The Progressive Era was the period in the history of the United States that was dominated by reform ideals from 1890 - 1920. The Progressive Movement covered social reform issues relating to female suffrage, education, working conditions, unionization, the problems of urbanization, industrialization and child labor. The Progressive Movement called for political reforms attacking bribery and corruption, the political machines and the regulation of Big Business and corporations and reducing the power of the Robber Barons and unfair business practices.
What caused the Progressive Movement?
Bribery and Corruption in politics that had been encouraged by the Spoils System
The Political Machines that controlled the towns and cities
The Negative impact of Industrialization that led to the emergence of poor working conditions in the factories
The rapid Urbanization in America and lack of planning that led to appalling housing and squalid living conditions in the towns and the cities
The economic system of Free enterprise and the concept of 'Laissez-Faire' by which private businesses operated in competition and largely free of state control.
The Rise of Big Business and Corporations and the greed and unchecked and unethical practices of the Robber Barons
The crusade against Alcohol, its effects on society and the call for prohibition
Discrimination and inequality on the grounds of race, religion and ethnic background
Discrimination against women - refer to Women's suffrage
The rise of crime in the cities during the Urbanization in America
The call for banking reform to help small businesses and the farmers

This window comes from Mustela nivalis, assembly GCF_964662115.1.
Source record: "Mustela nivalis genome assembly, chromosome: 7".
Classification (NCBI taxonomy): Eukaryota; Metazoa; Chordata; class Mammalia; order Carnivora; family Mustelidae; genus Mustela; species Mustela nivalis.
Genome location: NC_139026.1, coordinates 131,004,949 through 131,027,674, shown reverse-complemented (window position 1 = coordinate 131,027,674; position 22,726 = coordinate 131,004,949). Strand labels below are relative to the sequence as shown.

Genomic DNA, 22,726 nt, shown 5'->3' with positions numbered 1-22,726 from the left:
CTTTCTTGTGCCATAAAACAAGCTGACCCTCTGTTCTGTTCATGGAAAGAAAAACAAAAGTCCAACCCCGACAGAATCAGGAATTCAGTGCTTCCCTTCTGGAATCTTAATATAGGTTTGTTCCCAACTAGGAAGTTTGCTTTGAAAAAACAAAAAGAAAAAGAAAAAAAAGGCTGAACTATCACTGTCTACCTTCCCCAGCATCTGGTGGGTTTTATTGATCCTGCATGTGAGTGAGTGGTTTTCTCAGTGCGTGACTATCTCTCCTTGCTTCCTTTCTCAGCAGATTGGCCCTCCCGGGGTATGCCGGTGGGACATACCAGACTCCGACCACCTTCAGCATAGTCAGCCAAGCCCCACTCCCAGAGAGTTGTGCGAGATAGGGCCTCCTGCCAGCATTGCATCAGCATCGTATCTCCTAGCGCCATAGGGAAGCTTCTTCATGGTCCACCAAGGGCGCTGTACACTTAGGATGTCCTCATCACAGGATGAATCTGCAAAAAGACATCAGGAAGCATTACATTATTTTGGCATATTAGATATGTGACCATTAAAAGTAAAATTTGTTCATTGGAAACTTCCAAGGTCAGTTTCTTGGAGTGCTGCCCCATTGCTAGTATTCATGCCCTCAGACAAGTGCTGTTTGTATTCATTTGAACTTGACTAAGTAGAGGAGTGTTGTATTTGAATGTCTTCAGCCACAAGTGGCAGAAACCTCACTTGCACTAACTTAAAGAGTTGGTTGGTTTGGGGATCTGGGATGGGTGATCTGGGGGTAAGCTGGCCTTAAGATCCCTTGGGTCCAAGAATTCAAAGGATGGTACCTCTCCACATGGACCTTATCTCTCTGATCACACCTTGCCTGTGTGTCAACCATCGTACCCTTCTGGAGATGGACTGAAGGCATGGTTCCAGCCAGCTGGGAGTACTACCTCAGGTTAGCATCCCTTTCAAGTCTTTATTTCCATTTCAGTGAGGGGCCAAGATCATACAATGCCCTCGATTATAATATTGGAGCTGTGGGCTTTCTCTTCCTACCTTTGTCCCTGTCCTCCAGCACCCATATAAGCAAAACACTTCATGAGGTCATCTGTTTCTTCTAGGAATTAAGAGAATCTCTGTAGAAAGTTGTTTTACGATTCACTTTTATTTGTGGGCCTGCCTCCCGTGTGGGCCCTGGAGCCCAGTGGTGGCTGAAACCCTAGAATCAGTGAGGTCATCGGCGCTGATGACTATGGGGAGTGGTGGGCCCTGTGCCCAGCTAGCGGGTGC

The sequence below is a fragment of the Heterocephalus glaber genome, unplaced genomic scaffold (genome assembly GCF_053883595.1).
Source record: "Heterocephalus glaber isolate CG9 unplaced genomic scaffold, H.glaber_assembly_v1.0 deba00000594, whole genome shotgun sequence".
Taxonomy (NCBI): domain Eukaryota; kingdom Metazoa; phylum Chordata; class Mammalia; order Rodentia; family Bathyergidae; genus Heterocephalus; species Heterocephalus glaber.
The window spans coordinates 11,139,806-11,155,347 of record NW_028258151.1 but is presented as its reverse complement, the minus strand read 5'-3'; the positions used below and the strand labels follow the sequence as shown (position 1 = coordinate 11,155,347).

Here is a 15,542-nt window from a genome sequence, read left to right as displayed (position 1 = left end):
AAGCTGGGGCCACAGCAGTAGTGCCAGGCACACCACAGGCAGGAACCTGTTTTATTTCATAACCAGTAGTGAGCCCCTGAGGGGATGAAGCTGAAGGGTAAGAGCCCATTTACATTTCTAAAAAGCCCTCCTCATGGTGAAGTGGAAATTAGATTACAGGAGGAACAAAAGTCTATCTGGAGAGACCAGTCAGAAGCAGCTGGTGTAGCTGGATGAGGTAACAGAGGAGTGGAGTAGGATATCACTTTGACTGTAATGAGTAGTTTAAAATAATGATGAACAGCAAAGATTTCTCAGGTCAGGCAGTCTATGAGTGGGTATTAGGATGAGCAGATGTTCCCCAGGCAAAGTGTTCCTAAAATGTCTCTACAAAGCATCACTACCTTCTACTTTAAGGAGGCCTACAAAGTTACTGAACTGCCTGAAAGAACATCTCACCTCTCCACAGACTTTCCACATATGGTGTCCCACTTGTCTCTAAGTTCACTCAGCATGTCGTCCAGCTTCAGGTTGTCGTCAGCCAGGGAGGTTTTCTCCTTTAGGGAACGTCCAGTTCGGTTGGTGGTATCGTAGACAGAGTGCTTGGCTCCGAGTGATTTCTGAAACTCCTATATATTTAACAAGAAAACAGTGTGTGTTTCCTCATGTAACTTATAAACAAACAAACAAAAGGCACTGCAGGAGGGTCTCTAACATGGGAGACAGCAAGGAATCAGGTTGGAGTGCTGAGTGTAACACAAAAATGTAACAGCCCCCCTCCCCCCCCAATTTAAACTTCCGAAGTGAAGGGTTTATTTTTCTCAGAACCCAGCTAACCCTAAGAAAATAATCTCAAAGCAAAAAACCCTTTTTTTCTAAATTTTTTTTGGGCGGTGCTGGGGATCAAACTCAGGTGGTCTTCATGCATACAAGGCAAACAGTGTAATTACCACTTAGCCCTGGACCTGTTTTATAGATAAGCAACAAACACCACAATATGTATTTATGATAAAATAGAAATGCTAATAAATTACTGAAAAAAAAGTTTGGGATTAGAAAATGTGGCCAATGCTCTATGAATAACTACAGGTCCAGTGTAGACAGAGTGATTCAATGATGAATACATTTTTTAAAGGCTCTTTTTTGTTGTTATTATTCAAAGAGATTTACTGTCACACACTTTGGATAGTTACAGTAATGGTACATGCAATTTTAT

The call for labor reform relating to wages, working conditions and unionization
Protests against the use of Child Labor and the need for improved education
Progressive Movement Goals
Progressive Movement for kids: Who were the Progressives?
Progressive Movement for kids: Names of the Leaders of the Progressive Movement
Robert La Follette and the Progressive Movement
The ideals of Socialism are based on a democratic, non-racist, classless and feminist socialist society in which working people had control over their lives and Robert La Follette, "Fighting Bob", fought for all these issues. His radical, left wing political views, attracted women, organized labor movements, minority groups including many African Americans and farmers. His militant, Progressive platform earned him the nickname of "Fighting Bob" and the admiration of the working classes and the fear of the establishment. He called for the government takeover of the railroads and the coal industry and fought for the rights of workers and unions and the abolishment of child labor. Robert La Follette ran for President on the Socialist platform in 1924 and gained 5 million votes.
Progressive Movement Accomplishments
The 1887 Interstate Commerce Commission (ICC) was an early example of Progressive Reforms and other helpful laws followed (refer to the timeline below)
Laws were passed to protect the public’s health and welfare
Anti-trust legislation was passed to prohibit monopolies
Big Business and corporations were regulated as the process of arbitration was included in the negotiation process
The Unionization of all the important industries
The commission system of local government, replacing the mayor, city council and political machine was introduced
The crusading 'muckrakers' raised awareness of social issues which led to the formation of pressure groups and reform
The federal government started to act as mediators between opposing sides
The number of hours that children were allowed work were limited, and education improved
Laws were passed to protect the environment and address pollution
The 17th amendment to the Constitution was ratified to counter Senate corruption
The 18th Amendment was passed prohibiting the sale and manufacture of alcohol
The 19th Amendment was passed that gave women the right to vote - refer to Women's suffrage
Progressive Movement for kids: The Limits of Progressivism
Progressive Movement for kids: The End to Progressivism
|US American History|
|1881-1913: Maturation Era|
|Urbanization in America|